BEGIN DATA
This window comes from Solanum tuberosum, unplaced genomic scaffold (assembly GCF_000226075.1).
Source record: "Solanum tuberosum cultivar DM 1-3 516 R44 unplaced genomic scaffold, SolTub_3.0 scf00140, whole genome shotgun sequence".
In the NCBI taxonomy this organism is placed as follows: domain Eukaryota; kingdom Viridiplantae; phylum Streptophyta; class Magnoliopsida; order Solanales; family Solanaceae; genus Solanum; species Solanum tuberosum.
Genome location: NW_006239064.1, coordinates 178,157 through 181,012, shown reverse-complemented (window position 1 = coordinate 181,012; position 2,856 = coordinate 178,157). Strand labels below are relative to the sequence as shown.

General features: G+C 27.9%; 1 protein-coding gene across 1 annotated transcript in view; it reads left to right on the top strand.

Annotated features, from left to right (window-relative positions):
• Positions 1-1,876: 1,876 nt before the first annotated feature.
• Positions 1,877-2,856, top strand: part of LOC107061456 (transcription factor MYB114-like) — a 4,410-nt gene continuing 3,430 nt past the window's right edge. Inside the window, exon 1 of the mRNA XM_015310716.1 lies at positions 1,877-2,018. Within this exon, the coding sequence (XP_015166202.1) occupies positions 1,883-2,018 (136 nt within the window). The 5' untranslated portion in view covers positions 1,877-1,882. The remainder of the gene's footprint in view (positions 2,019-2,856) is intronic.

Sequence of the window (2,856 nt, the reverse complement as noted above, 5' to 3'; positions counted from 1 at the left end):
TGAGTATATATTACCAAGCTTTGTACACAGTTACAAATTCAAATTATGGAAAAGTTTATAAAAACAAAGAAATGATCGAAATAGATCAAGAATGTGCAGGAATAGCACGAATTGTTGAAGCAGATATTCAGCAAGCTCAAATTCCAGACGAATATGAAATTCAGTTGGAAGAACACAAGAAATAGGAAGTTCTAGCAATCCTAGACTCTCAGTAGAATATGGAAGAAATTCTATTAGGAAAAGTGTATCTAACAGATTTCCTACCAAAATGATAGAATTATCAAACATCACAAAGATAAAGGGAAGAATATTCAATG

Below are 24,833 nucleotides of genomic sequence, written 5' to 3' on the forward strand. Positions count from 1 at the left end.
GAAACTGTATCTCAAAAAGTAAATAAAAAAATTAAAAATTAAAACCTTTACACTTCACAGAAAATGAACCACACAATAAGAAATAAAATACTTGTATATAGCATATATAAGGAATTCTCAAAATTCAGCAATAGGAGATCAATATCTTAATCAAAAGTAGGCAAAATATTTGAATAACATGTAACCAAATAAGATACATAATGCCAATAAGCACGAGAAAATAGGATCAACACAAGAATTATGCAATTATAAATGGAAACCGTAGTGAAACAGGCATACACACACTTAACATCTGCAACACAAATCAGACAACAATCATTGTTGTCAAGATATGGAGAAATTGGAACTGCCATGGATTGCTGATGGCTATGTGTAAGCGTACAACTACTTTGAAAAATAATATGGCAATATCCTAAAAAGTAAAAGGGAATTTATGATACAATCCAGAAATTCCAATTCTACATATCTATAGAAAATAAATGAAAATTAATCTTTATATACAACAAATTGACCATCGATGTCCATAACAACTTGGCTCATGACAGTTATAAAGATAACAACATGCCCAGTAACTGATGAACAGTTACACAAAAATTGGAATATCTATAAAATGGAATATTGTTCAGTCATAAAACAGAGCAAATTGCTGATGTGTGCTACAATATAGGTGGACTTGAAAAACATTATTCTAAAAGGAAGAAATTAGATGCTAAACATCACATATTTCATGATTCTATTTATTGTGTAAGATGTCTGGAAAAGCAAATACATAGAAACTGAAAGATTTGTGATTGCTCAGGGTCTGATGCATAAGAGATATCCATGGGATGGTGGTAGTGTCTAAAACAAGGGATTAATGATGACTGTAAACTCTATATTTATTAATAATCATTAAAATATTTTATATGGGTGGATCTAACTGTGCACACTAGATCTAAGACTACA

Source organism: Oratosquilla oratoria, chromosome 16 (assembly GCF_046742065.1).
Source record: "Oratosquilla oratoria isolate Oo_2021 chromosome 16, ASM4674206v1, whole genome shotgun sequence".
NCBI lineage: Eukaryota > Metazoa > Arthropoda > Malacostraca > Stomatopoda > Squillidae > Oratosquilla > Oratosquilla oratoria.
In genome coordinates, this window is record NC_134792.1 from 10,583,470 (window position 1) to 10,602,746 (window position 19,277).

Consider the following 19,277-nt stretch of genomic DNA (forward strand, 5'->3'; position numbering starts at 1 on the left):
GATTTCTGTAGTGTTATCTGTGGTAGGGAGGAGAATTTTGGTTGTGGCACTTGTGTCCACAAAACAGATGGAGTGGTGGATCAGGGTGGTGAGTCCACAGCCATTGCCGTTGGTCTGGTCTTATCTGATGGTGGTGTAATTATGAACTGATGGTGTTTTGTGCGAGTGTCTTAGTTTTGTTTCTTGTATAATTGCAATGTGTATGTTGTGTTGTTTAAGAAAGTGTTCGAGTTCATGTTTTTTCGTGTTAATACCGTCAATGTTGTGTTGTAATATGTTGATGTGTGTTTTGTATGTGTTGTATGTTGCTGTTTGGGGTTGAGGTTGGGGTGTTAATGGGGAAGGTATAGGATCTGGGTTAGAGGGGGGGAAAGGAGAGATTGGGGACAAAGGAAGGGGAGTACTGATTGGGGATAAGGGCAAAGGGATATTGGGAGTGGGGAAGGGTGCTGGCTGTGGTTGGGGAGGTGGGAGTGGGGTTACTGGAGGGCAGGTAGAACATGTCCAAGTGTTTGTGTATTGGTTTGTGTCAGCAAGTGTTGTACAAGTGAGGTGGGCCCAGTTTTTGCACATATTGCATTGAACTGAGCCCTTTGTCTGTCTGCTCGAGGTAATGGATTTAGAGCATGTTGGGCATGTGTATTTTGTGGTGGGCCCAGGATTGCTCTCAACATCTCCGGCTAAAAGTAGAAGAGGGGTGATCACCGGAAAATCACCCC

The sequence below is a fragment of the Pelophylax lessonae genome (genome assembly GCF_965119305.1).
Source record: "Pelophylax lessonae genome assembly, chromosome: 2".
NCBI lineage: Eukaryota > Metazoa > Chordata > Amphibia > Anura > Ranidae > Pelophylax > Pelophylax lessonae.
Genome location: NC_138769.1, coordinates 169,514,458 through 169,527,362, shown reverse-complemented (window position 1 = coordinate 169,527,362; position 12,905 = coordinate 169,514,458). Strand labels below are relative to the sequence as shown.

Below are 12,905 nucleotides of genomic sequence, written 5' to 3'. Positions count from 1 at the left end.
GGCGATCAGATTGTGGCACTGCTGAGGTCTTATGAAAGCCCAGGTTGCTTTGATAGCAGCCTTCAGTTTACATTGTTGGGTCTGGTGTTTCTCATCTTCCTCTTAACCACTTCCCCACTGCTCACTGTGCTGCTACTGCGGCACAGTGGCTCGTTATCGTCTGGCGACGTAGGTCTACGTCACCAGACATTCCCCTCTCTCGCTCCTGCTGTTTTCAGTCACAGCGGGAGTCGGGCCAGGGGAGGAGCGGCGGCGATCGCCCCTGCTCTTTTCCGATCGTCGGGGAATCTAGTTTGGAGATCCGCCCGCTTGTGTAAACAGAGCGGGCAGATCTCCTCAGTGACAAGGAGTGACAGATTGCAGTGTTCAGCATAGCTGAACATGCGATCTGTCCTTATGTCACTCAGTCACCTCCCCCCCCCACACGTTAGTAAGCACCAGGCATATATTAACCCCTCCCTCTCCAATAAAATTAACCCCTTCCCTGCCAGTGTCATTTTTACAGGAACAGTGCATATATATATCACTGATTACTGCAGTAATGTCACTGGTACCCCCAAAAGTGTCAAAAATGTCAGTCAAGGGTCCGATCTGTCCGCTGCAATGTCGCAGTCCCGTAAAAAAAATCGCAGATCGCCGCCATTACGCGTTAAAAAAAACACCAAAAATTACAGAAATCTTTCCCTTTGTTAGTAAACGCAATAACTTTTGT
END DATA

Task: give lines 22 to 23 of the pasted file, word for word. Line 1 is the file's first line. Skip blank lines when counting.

Genome location: NC_138769.1, coordinates 169,514,458 through 169,527,362, shown reverse-complemented (window position 1 = coordinate 169,527,362; position 12,905 = coordinate 169,514,458). Strand labels below are relative to the sequence as shown.

Below are 12,905 nucleotides of genomic sequence, written 5' to 3'. Positions count from 1 at the left end.